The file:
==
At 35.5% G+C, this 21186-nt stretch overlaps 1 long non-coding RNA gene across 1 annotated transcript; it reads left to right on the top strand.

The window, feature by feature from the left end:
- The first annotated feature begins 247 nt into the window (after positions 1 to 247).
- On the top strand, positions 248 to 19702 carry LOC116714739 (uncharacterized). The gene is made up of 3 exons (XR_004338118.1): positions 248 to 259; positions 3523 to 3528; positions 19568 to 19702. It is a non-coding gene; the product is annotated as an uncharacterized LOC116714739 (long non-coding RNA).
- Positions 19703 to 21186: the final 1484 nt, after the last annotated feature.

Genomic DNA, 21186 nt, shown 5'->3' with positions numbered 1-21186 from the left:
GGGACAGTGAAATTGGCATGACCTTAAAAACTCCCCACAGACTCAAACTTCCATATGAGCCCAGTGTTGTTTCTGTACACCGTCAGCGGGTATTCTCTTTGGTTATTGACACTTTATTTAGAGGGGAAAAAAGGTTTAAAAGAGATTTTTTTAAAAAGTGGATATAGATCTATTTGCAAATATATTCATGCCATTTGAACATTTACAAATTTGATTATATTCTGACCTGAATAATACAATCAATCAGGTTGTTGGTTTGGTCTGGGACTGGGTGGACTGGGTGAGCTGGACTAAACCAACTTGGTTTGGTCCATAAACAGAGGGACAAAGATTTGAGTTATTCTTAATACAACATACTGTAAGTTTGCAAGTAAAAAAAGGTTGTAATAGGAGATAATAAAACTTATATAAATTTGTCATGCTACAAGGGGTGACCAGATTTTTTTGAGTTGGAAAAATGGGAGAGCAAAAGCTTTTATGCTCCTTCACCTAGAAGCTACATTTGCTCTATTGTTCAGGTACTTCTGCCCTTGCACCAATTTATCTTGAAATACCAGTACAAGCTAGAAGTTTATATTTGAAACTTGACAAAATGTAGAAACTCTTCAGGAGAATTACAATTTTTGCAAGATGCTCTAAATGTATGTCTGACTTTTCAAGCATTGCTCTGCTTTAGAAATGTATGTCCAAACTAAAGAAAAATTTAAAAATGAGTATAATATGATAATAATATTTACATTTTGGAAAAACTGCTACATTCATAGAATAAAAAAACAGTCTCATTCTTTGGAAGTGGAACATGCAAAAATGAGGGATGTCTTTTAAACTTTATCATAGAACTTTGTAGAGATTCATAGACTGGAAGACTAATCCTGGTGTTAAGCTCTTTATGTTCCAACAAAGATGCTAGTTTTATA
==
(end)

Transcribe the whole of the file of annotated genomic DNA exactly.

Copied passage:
At 35.5% G+C, this 21186-nt stretch overlaps 1 long non-coding RNA gene across 1 annotated transcript; it reads left to right on the top strand.

The window, feature by feature from the left end:
- The first annotated feature begins 247 nt into the window (after positions 1 to 247).
- On the top strand, positions 248 to 19702 carry LOC116714739 (uncharacterized). The gene is made up of 3 exons (XR_004338118.1): positions 248 to 259; positions 3523 to 3528; positions 19568 to 19702. It is a non-coding gene; the product is annotated as an uncharacterized LOC116714739 (long non-coding RNA).
- Positions 19703 to 21186: the final 1484 nt, after the last annotated feature.

Genomic DNA, 21186 nt, shown 5'->3' with positions numbered 1-21186 from the left:
GGGACAGTGAAATTGGCATGACCTTAAAAACTCCCCACAGACTCAAACTTCCATATGAGCCCAGTGTTGTTTCTGTACACCGTCAGCGGGTATTCTCTTTGGTTATTGACACTTTATTTAGAGGGGAAAAAAGGTTTAAAAGAGATTTTTTTAAAAAGTGGATATAGATCTATTTGCAAATATATTCATGCCATTTGAACATTTACAAATTTGATTATATTCTGACCTGAATAATACAATCAATCAGGTTGTTGGTTTGGTCTGGGACTGGGTGGACTGGGTGAGCTGGACTAAACCAACTTGGTTTGGTCCATAAACAGAGGGACAAAGATTTGAGTTATTCTTAATACAACATACTGTAAGTTTGCAAGTAAAAAAAGGTTGTAATAGGAGATAATAAAACTTATATAAATTTGTCATGCTACAAGGGGTGACCAGATTTTTTTGAGTTGGAAAAATGGGAGAGCAAAAGCTTTTATGCTCCTTCACCTAGAAGCTACATTTGCTCTATTGTTCAGGTACTTCTGCCCTTGCACCAATTTATCTTGAAATACCAGTACAAGCTAGAAGTTTATATTTGAAACTTGACAAAATGTAGAAACTCTTCAGGAGAATTACAATTTTTGCAAGATGCTCTAAATGTATGTCTGACTTTTCAAGCATTGCTCTGCTTTAGAAATGTATGTCCAAACTAAAGAAAAATTTAAAAATGAGTATAATATGATAATAATATTTACATTTTGGAAAAACTGCTACATTCATAGAATAAAAAAACAGTCTCATTCTTTGGAAGTGGAACATGCAAAAATGAGGGATGTCTTTTAAACTTTATCATAGAACTTTGTAGAGATTCATAGACTGGAAGACTAATCCTGGTGTTAAGCTCTTTATGTTCCAACAAAGATGCTAGTTTTATA